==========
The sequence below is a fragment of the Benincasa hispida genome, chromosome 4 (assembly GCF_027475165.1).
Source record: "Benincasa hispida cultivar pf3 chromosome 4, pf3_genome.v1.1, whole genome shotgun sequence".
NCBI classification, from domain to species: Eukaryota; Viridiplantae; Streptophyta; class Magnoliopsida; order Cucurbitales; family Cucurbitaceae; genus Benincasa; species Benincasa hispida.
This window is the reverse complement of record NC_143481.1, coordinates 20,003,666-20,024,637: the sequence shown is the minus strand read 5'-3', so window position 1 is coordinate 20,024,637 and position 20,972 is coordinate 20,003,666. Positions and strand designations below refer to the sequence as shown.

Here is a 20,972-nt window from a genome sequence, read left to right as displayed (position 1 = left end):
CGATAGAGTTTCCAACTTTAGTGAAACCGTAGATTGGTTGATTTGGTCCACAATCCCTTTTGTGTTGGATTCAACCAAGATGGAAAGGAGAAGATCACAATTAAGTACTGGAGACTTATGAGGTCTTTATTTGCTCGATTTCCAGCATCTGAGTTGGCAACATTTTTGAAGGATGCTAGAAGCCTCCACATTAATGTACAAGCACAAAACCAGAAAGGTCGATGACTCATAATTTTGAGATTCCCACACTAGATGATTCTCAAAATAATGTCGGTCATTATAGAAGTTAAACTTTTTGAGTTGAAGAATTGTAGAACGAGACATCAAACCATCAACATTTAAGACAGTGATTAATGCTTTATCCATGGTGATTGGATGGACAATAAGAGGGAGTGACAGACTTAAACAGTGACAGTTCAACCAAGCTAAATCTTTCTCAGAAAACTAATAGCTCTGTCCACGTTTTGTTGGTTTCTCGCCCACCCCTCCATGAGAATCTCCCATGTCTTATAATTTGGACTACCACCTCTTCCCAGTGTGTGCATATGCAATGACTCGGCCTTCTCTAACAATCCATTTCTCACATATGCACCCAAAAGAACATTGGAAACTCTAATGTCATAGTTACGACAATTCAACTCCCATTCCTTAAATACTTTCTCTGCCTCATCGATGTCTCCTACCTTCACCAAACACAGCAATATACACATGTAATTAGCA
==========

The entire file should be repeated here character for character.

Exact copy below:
The sequence below is a fragment of the Benincasa hispida genome, chromosome 4 (assembly GCF_027475165.1).
Source record: "Benincasa hispida cultivar pf3 chromosome 4, pf3_genome.v1.1, whole genome shotgun sequence".
NCBI classification, from domain to species: Eukaryota; Viridiplantae; Streptophyta; class Magnoliopsida; order Cucurbitales; family Cucurbitaceae; genus Benincasa; species Benincasa hispida.
This window is the reverse complement of record NC_143481.1, coordinates 20,003,666-20,024,637: the sequence shown is the minus strand read 5'-3', so window position 1 is coordinate 20,024,637 and position 20,972 is coordinate 20,003,666. Positions and strand designations below refer to the sequence as shown.

Here is a 20,972-nt window from a genome sequence, read left to right as displayed (position 1 = left end):
CGATAGAGTTTCCAACTTTAGTGAAACCGTAGATTGGTTGATTTGGTCCACAATCCCTTTTGTGTTGGATTCAACCAAGATGGAAAGGAGAAGATCACAATTAAGTACTGGAGACTTATGAGGTCTTTATTTGCTCGATTTCCAGCATCTGAGTTGGCAACATTTTTGAAGGATGCTAGAAGCCTCCACATTAATGTACAAGCACAAAACCAGAAAGGTCGATGACTCATAATTTTGAGATTCCCACACTAGATGATTCTCAAAATAATGTCGGTCATTATAGAAGTTAAACTTTTTGAGTTGAAGAATTGTAGAACGAGACATCAAACCATCAACATTTAAGACAGTGATTAATGCTTTATCCATGGTGATTGGATGGACAATAAGAGGGAGTGACAGACTTAAACAGTGACAGTTCAACCAAGCTAAATCTTTCTCAGAAAACTAATAGCTCTGTCCACGTTTTGTTGGTTTCTCGCCCACCCCTCCATGAGAATCTCCCATGTCTTATAATTTGGACTACCACCTCTTCCCAGTGTGTGCATATGCAATGACTCGGCCTTCTCTAACAATCCATTTCTCACATATGCACCCAAAAGAACATTGGAAACTCTAATGTCATAGTTACGACAATTCAACTCCCATTCCTTAAATACTTTCTCTGCCTCATCGATGTCTCCTACCTTCACCAAACACAGCAATATACACATGTAATTAGCA